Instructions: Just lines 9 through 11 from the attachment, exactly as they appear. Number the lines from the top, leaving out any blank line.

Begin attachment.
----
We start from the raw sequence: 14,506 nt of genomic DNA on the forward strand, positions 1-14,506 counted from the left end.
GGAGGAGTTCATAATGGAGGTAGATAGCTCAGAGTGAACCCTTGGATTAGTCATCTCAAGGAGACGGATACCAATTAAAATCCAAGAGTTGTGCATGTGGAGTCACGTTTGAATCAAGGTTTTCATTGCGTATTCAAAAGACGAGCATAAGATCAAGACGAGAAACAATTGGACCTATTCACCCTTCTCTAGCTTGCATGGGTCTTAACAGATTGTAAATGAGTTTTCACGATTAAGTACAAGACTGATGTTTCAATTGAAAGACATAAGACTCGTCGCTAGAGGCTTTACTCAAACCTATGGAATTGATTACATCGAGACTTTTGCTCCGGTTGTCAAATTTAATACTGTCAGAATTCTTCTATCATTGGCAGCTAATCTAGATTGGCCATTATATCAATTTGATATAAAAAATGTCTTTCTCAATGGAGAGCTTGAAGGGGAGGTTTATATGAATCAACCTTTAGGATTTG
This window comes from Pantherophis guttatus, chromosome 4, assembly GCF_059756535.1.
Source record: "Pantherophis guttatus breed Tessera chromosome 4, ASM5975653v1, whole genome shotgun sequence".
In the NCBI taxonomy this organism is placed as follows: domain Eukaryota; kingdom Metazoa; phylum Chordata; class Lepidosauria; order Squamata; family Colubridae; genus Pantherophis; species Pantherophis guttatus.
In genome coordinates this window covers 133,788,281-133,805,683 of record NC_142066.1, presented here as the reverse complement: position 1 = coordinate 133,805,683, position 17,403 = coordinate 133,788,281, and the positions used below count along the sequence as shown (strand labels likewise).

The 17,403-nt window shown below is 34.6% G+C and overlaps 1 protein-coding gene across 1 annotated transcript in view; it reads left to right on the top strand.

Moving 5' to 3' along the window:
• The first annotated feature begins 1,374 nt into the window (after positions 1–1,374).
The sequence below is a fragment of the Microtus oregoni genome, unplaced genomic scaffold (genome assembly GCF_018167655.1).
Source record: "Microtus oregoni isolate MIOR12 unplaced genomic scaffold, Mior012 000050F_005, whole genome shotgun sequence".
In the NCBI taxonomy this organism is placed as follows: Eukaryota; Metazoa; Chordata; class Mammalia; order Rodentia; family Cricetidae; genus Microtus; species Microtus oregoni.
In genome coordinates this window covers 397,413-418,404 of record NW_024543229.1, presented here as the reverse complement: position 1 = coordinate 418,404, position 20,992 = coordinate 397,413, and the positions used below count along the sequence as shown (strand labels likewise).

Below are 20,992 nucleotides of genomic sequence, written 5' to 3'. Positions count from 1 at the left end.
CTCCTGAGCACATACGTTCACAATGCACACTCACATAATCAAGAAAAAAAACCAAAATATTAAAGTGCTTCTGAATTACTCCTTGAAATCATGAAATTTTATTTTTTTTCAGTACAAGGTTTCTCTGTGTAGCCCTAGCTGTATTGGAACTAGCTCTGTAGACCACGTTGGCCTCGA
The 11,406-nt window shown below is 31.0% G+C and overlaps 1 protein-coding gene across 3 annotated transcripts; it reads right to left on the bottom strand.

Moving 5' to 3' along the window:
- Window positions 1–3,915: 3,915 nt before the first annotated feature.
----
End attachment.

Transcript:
• The first annotated feature begins 1,374 nt into the window (after positions 1–1,374).
The sequence below is a fragment of the Microtus oregoni genome, unplaced genomic scaffold (genome assembly GCF_018167655.1).
Source record: "Microtus oregoni isolate MIOR12 unplaced genomic scaffold, Mior012 000050F_005, whole genome shotgun sequence".